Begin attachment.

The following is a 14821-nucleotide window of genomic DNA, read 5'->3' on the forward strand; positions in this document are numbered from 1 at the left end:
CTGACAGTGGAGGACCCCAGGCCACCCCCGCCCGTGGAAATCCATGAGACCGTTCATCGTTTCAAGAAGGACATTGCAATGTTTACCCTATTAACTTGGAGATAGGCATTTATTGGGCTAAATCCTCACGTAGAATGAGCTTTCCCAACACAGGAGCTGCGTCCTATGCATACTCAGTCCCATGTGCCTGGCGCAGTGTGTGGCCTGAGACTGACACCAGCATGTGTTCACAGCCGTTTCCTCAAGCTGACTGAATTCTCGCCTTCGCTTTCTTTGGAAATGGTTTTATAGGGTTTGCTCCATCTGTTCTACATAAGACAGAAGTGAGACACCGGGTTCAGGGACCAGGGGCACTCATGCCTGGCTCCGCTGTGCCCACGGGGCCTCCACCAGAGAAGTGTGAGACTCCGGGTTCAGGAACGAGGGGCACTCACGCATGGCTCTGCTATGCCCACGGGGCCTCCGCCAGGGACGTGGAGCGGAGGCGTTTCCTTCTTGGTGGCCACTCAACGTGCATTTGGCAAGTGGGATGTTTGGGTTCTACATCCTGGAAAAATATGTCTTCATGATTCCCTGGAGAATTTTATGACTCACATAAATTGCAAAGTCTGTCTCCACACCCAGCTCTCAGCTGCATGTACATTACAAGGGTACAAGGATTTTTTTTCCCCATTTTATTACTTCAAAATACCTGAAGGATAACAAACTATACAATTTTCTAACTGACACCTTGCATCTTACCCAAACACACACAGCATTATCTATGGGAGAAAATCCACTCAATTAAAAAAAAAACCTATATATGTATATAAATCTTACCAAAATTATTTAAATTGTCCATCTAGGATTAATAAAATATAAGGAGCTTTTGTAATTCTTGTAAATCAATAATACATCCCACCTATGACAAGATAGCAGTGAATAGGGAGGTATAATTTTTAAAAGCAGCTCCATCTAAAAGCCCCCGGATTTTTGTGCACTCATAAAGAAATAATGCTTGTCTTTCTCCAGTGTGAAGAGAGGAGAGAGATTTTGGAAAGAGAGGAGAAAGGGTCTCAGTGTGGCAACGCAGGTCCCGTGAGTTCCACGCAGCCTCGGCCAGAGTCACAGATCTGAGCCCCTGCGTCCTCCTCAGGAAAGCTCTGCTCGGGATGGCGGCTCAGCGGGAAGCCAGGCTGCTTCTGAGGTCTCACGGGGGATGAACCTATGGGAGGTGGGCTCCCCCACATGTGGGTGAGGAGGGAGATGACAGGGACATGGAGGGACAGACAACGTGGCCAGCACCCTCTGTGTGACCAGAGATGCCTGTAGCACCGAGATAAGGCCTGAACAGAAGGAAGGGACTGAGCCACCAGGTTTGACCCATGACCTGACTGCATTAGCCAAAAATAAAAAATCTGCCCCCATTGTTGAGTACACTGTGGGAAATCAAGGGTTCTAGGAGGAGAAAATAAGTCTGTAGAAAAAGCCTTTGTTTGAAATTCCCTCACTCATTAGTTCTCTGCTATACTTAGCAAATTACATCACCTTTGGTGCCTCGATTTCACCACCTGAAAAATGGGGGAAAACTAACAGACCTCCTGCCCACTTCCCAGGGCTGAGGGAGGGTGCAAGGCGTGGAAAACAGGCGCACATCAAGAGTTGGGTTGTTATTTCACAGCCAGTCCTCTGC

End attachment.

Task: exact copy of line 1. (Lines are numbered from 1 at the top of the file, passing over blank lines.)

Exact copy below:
The following is a 14821-nucleotide window of genomic DNA, read 5'->3' on the forward strand; positions in this document are numbered from 1 at the left end: